This book seems to be mainly about the application of calculus in science, and it is very cheap. However I am worried about whether it will give me an appropriate grounding in calculus. I do not want to just memorize equations. I want to understand calculus at a fundamental level.

    This book seems extremely popular with pure mathematicians, who claim it offers that fundamental understanding that I am looking for. However with this book, I fear it will be to advanced, un-applied, or abstract.

    While I have looked at several other books, I think these two are the front runners. Taking into account that I will be using The Calculus Lifesaver: All the Tools You Need to Excel at Calculus, the Princeton calculus videos, the MIT calculus videos, and http://www.vusoft2.nl/GraphicCalculus.htm" (a program to help my learning process), which of these would be better for an aspiring physicist.

    Physics: https://www.amazon.com/University-Physics-12th-Hugh-Young/dp/0321501470" seems like a great textbook. I love the fact that all the volumes are in one book. I have no concerns at all about physics, since I have read extensively about it, and I understand most of the concepts (just not the details).

    Thank you again for your advice. The information about algebra/calculus based physics was very helpful.
    Last edited by a moderator: May 4, 2017
  5. Apr 14, 2010 #4
    Well, one of the most popular calculus textbooks, and the one I used in high school and college, is by James Stewart. A lot of people here don't like it because it isn't "rigorous" but it's just fine. Plenty of worked out examples, lots and lots of problems to solve and it has a student solutions manual to help you even further. I would also recommend getting a Schaum's Outline of Calculus. There are video lectures on the MIT OCW website that would be equally helpful.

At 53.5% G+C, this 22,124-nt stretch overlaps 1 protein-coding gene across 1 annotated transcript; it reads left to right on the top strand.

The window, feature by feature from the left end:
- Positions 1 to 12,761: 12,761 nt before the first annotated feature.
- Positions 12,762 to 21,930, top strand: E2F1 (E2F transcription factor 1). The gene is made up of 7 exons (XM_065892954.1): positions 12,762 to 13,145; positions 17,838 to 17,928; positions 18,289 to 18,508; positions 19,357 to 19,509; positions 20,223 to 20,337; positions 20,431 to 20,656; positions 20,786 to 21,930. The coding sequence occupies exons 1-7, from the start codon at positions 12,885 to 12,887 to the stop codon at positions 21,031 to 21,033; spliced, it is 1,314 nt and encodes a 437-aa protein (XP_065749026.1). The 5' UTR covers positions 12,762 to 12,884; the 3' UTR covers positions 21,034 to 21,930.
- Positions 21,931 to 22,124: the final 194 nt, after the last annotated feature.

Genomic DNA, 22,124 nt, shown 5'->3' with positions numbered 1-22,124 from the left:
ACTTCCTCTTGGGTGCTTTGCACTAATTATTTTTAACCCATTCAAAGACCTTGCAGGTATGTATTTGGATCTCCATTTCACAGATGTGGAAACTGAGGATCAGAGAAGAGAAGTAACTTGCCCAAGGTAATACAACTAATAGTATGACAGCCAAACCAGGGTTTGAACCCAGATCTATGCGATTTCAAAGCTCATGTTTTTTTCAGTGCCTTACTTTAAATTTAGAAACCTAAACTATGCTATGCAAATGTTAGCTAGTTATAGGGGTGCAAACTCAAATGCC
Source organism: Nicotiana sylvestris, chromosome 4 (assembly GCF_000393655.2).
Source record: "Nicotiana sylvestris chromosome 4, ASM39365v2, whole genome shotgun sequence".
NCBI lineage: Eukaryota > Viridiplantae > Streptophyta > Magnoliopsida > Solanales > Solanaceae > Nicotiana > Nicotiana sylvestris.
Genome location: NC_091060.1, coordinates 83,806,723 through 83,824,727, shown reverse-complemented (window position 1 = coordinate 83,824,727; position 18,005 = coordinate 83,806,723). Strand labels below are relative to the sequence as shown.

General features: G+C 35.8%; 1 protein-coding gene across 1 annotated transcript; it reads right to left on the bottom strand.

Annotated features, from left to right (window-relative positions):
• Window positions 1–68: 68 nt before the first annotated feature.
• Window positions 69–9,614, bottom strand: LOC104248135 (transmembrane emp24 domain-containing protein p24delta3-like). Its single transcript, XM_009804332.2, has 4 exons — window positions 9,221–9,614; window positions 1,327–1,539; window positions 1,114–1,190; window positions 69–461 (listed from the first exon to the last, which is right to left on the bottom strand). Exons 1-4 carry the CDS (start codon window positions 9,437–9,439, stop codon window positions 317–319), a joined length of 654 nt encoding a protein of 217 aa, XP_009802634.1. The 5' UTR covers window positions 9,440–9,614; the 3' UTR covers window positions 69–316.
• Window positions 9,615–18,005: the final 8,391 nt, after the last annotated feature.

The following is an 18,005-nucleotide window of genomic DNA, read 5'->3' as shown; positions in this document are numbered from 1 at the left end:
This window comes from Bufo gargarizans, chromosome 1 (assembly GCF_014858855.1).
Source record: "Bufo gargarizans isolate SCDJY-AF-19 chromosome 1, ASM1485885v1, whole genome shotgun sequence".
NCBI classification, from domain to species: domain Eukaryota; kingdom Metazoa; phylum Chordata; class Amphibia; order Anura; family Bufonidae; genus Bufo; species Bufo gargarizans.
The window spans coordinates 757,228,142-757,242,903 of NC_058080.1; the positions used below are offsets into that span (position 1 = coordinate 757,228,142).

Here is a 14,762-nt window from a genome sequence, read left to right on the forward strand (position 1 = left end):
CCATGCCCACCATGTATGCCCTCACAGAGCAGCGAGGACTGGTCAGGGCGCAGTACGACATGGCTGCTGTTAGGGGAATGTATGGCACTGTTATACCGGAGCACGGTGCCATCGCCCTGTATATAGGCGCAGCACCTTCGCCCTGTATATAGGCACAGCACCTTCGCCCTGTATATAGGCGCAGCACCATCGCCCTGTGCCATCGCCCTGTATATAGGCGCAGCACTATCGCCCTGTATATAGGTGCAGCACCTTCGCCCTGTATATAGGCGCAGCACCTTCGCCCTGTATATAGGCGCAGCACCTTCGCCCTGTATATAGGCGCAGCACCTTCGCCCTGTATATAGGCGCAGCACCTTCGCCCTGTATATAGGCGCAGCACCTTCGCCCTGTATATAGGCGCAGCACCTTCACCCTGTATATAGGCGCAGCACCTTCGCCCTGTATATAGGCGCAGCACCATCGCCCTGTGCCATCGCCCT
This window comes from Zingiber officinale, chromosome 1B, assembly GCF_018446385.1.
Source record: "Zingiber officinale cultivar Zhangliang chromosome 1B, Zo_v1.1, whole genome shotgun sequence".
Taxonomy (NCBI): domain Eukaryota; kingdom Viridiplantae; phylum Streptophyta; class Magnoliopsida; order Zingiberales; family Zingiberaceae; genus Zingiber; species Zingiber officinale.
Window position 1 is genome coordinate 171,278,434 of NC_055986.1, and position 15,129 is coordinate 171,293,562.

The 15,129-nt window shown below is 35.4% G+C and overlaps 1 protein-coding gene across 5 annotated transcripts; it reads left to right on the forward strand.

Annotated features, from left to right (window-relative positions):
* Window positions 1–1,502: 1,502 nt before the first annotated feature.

For physics, there are plenty of decent introduction books as well. The one that is usually recommended is Fundamentals of Physics by Halliday, Resnick, Walker, and Krane. I assume there's a solutions manual for it as well. I would also recommend getting the 3000 Solved Problems in Physics book.

    Basically, the best way to learn is to go through the material and solve problems that will help you to think about and reinforce the material you learned. I found that learning by example from solved problems is how I learned best and I think that really helped give me a solid problem solving framework.
  6. Apr 15, 2010 #5
    I'm in a similar situation as you, sophomore in high school, etc., though I'm leaving HS at the end of this year for a community college.

    I started working through Stewart about two weeks ago, currently on the first chapter of integration. It's definitely a good book for a first exposure, but his explanations leave a bit to be desired at times. His coverage of implicit differentiation required me to look through a few different books to understand it completely, along with the a few other topics like the Epsilon-Delta definition of the limit, though an all around good book.

    The one place where it really has an edge are the problem sets. Tons of problems for each section, ranging in difficultly from simple computation, to some decently difficult word problems near the end of the sets, enough to really hammer the concepts into your head. The Problems Plus sections can get pretty tricky as well.

    Here are some links that've helped me out:

    http://www.karlscalculus.org/calculus.html [Broken]
    http://www.wolframalpha.com/ (It's got a built in CAS that'll differentiate, integrate, plot, etc., pretty much anything you throw at it, along with step-by-step explanations, just don't grow to rely on it too much.)

    The Princeton and MIT OCW lectures do help quite a bit, especially the lecture notes for the latter. I've printed off some of the more useful ones for my notes.

    As far as what to do your senior year, if you've gotten through the normal calc sequence, maybe take a couple math classes at a community college, or study through them independently. I'm planning on taking linear algebra and maybe differential equations over the summer if they're offered (Summer course catalog isn't available yet.).

    Best of luck.
    Last edited by a moderator: May 4, 2017
  7. May 9, 2010 #6